GPL (GNU General Public License)    
Anonymous Network Project




AnonNet (Anonymous Network Project) is an attempt to help establish an infrastructure for anonymous networking. Put simply, it dynamically builds a route between multiple "proxies" across the Internet, such that it would be extremely difficult for any party aside from yourself to determine the originator (you) of the traffic flowing over that route. In a nutshell, it prevents people or devices from spying on you, either actively or passively.

AnonNet is based on the PipeNet model. So is the Freedom Network and the Onion Routing project. KNet keeps a comprehensive list of anonymity projects.

AnonNet has 4 major goals:

 1. Strong Anonymity: The gauge is how closely AnonNet can implement the PipeNet model. A theoretical PipeNet could provide perfect anonymity.
 2. De-centralization: Everything must be distributed and have no necessity for the centralization of any of its dependent functions. This characteristic is variously referred to as a distributed network, or peer-to-peer network.
 3. Community: It is designed to be hosted broadly and accessible to all. This means the client facing functions should scale from a user on a 28.8/33.6 dial-up connection to T3 users. Just as important, it should be cheap on system resources, and especially on bandwidth costs, to make community hosting of reliable AnonNet nodes less burdensome.
 4. Interoperability: AnonNet should work with most major Internet applications such as the WWW, FTP, and e-mail (SMTP, POP, IMAP). Using traditional proxy servers, and neat libraries such as tsocks and SocksCap, most Internet software applications should be supported.

How does AnonNet compare to other consumer "anonymizing" services? One of the more popular services is The problem w/ this service is that if I wanted to see who was using this service to view, I could simply watch the Internet traffic coming and going from the Anonymizer service and pin-point who is doing what. Also, is centralized (in other words, the service is provided from a specific set of addresses on the Internet). Some countries, and many corporations, block access to, as well as to many similar services. AnonNet is designed to resist "black-listing", similar to how the Gnutella network resists the threats that affected Napster's demise.

It is important to note that all anonymizing services and applications are susceptible to traffic anaylsis, part of which is what was described above. AnonNet, and others based upon the Pipenet model, or similarly the Mix-net model, fair far better than any other service or application. Some services try to play keep-away w/ your traffic by simply bouncing data across the network in an attempt to obscure it. From a pure anonymity stand-point these schemes do not stand-up to scrutiny very well. One of the strongest techniques in AnonNet is the implementation of padding, which defends against timing analysis. AnonNet and the Freedom Network are the only applications I know of that implement any kind of padding, therefore every other anonymity application unduly exposes you to attack via timing analysis. And given the current state of the public TCP/IP network topology (i.e. large proportions of traffic traversing the same lines), plus the gains gotten from targeted attacks, timing analysis is a serious threat to anonymity, especially in the face of wider P2P application deployment where timing analysis will become a more valuable tool in general.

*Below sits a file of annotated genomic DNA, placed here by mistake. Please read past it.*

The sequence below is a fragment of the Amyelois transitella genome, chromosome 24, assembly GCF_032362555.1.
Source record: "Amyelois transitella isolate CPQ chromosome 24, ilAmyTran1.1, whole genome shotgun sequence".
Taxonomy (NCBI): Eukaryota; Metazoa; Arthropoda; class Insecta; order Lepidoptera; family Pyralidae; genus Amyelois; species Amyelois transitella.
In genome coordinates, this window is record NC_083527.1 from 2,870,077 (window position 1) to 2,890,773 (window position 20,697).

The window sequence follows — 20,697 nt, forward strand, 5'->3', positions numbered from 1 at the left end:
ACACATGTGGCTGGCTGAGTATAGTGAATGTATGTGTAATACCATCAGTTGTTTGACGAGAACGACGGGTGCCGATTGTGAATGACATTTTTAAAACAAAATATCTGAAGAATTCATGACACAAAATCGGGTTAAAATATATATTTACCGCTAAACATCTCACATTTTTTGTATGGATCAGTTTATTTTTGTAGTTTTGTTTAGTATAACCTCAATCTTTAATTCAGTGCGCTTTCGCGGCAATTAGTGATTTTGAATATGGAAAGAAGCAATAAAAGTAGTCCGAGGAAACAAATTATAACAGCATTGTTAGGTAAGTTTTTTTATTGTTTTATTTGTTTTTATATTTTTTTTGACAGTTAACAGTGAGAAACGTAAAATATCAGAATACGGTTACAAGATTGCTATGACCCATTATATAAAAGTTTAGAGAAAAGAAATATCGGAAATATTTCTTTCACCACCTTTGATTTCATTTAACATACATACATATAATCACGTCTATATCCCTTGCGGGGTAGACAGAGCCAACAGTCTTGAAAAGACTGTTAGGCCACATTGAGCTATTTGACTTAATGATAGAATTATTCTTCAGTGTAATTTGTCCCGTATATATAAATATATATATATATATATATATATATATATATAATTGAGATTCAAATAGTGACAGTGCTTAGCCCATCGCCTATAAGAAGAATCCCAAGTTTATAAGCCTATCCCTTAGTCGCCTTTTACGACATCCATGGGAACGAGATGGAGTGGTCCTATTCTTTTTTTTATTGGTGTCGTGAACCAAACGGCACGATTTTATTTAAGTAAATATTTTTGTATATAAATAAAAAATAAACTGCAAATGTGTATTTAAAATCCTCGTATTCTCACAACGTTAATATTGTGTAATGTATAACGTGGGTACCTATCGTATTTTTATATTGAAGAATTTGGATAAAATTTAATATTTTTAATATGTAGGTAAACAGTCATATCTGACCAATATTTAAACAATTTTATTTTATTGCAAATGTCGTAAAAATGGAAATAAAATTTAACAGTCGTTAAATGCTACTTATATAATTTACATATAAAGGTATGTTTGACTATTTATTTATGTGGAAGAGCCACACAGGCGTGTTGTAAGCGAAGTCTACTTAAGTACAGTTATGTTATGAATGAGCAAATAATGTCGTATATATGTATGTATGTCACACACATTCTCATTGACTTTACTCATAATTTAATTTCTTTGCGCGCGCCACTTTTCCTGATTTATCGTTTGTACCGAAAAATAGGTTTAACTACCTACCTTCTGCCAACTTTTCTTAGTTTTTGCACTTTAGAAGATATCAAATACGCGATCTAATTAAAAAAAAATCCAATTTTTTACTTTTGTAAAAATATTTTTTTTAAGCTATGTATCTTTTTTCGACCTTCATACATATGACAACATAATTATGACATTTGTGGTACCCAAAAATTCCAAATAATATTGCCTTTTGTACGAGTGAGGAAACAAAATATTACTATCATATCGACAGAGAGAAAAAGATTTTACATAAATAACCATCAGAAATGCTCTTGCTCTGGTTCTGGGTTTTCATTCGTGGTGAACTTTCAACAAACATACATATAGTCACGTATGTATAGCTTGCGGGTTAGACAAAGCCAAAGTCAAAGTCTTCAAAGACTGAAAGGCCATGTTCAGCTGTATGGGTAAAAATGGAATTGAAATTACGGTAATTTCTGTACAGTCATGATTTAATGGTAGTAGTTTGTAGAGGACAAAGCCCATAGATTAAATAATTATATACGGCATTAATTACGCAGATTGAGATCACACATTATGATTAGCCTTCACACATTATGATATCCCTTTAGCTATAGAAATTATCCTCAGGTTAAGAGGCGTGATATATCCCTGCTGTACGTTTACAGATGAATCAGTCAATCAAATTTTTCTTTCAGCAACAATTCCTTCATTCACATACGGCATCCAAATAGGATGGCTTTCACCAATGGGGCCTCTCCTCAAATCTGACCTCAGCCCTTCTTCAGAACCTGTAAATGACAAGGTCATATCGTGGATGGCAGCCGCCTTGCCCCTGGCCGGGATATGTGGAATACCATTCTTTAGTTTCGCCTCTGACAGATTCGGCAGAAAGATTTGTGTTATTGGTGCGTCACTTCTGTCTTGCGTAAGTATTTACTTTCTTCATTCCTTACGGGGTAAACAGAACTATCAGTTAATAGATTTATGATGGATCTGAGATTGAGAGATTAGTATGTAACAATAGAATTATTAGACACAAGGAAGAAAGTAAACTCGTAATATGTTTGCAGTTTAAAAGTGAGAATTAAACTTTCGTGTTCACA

The main consideration is to remember that confidentiality is a component within anonymity, but not vice-versa. Strong crypto, but weak or trivial communication links, does not an anonymity application make. Just like secrecy in cryptography is not of much value in the creation and use of primitives, secrecy and obfuscation is not of much value in keeping people from tracing your steps.

AnonNet has been developed on Debian GNU/Linux (Woody/3.0) and OpenBSD 2.9/3.0. I have not tried to build or run it on anything else yet, but it is being written with portability in mind. The code strives to be ANSI/ISO Standard C compliant, and where possible only use generally adopted and standardized POSIX and UNIX X/Open routines. YMMV.

AnonNet requires GMP to provide multi-precision math for the public-key crypto implementations, and either a non-blocking [psuedo-]randomness device (eg. /dev/urandom) or a non-blocking, socket-based psuedo-randomness generator such as PRNGD. Regards to the following projects from which source was merged into AnonNet:

 * LibMcrypt: can be used in place of the internal block ciphers as a compile time option
 * Nettle: the block ciphers Rinjdael, Twofish and Serpent; and the stream cipher Arcfour
 * Mhash: implementations of the SHA-1 and Tiger hashes
 * lsh: prime number generation routines and interfaces into GMP

AnonNet is licensed under the GNU GPL, with (3rd party) portions utilizing the GNU LGPL and BSD-style licenses.
Last updated on February 25th, 2010

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